There is a plethora of design options for bird feeders. But which parts are essential, and which are just a matter of taste? The right building material certainly plays a role. Wood, plastic and/or other materials can be used to build a bird house, and each material has its own advantages and disadvantages. The risk of injury to the birds, the workability of the material and how well it can be cleaned are all important considerations when choosing a material. Pay particular attention to the last point – dirty bird feeders can easily spread diseases and parasites among the birds.
Wood is easy to clean and work with but must be sanded down to minimise the risk of injury. In the case of built-in metal brackets, additional care must be taken to avoid sharp or pointed edges. Plastic is the easiest to clean and relatively durable, but it can be difficult for beginners to work with and is unfortunately not particularly sustainable. Organic materials, such as straw or cardboard, pose little danger of injury but are almost impossible to clean. They should only be used if they can be replaced regularly.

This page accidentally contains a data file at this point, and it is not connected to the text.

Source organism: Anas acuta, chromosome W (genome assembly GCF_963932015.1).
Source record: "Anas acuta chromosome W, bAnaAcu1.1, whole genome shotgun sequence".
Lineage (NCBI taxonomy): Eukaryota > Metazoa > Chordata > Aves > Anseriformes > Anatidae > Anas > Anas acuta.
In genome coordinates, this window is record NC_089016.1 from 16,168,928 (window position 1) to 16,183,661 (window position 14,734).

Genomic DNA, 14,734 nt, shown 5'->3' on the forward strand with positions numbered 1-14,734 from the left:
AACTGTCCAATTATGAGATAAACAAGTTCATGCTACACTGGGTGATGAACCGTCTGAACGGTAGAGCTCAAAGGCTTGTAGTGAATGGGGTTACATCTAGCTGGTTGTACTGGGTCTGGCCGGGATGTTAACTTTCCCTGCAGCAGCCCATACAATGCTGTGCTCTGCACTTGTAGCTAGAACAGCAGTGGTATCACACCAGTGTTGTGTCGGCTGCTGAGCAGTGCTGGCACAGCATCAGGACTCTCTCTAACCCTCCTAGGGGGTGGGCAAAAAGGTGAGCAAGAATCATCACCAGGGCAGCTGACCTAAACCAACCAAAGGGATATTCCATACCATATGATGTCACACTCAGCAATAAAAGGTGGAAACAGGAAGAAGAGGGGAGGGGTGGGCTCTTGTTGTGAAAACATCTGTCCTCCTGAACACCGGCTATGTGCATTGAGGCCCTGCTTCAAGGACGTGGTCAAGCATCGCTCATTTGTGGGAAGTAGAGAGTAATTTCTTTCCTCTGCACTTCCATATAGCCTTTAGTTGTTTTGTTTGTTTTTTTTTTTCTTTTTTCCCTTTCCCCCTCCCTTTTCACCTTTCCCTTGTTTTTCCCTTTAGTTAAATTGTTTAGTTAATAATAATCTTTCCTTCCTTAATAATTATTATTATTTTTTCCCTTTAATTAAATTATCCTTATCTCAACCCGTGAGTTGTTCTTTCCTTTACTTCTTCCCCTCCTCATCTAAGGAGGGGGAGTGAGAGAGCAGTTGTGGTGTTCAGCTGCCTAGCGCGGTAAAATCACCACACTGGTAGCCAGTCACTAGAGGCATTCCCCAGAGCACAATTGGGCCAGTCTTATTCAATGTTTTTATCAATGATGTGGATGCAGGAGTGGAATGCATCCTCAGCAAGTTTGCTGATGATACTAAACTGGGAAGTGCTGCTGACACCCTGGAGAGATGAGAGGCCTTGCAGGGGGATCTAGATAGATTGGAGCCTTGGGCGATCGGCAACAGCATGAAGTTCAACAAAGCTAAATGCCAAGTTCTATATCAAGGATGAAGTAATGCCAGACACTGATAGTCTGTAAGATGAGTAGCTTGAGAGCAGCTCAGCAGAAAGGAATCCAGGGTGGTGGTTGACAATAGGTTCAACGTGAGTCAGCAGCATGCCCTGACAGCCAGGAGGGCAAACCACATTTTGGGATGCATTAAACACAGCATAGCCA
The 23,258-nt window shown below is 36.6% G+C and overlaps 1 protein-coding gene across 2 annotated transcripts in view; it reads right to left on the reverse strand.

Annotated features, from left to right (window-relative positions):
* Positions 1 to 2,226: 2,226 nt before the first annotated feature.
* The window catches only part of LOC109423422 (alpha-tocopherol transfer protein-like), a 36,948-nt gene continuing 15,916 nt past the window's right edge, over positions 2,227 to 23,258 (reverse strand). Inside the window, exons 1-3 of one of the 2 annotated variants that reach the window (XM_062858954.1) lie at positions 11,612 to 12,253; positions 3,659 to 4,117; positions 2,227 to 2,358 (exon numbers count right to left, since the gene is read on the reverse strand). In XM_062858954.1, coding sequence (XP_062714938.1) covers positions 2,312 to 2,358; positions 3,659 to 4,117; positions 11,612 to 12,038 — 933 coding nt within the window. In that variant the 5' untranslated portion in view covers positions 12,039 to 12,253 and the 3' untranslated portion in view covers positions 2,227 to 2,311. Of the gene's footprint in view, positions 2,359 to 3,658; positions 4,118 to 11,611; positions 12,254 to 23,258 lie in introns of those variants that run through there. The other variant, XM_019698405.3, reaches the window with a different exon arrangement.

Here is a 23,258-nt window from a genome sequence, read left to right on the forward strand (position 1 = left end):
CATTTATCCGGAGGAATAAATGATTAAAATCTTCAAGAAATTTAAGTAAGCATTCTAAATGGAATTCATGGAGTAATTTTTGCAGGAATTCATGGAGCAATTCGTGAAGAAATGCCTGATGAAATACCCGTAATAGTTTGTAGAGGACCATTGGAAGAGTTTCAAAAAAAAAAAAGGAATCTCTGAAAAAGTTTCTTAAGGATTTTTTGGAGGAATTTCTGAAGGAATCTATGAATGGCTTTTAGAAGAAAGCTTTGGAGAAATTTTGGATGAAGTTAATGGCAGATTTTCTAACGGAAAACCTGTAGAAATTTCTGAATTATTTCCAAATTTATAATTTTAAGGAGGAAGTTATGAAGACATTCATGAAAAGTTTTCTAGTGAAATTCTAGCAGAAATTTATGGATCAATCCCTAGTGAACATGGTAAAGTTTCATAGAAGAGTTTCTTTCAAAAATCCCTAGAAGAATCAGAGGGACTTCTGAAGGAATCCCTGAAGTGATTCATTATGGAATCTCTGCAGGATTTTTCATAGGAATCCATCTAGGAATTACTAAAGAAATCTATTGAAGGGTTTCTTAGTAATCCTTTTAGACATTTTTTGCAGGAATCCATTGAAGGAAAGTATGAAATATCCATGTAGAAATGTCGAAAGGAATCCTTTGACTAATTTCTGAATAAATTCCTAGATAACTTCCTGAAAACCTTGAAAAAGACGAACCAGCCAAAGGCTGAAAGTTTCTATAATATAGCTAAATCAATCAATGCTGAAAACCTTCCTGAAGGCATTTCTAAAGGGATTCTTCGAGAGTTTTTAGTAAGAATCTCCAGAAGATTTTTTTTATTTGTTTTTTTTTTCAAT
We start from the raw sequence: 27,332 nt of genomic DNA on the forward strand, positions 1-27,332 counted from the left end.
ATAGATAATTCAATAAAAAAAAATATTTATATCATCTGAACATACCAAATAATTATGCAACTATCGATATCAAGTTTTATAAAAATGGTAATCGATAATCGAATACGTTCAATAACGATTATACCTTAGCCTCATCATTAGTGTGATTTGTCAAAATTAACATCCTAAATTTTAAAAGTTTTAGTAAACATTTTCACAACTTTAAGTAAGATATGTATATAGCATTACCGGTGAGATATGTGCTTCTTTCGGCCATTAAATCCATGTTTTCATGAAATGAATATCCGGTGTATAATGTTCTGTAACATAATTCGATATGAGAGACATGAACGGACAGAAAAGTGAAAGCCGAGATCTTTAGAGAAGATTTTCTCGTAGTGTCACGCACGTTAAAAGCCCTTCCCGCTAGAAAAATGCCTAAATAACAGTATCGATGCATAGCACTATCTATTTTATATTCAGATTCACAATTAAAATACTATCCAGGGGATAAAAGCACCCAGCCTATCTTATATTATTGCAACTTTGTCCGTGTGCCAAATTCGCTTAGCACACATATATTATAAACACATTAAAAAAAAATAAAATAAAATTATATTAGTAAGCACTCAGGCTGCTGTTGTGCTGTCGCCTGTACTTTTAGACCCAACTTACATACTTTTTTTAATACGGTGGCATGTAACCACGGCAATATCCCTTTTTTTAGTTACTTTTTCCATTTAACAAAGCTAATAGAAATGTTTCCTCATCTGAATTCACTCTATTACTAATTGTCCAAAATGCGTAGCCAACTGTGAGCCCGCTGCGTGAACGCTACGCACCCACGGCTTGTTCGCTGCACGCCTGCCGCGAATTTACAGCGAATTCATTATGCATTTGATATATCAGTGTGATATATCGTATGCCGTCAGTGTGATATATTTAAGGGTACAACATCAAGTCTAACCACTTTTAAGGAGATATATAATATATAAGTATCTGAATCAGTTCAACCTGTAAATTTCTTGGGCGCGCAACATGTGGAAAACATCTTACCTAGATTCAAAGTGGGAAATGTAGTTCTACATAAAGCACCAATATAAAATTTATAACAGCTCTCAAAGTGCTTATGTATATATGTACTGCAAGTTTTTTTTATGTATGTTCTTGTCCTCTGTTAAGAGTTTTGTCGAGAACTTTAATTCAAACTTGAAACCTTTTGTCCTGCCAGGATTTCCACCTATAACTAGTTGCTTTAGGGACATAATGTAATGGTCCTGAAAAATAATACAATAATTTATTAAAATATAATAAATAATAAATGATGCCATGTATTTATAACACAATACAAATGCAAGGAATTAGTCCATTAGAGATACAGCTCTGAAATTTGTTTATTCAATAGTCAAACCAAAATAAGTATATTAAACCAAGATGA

In addition to the right material, weather protection should also be taken into account. A roof on the bird feeder keeps the feed dry and protects the birds from birds of prey. To ensure that the bird feeder is protected even against heavy rain and wind, it is recommended to have a significant roof overhang on all sides. This keeps the food dry and prevents it from spoiling or growing mould.
Equally as important as protection from moisture is the protection from other contaminants. If the birds can sit directly in the feed, their droppings will most likely contaminate it. So, when constructing a bird feeder, make sure that only small amounts of food are available at any given time. This can be done with the help of a food dispenser.
Overview: What to consider when building a bird feeder
- Location: height and terrain should keep predators from entering
- Avoid sharp edges, sharp corners and nets
- Choose materials that are easy to clean
- Feeders made of cardboard or other organic materials must be replaced regularly
- The design should prevent birds from sitting in the feeders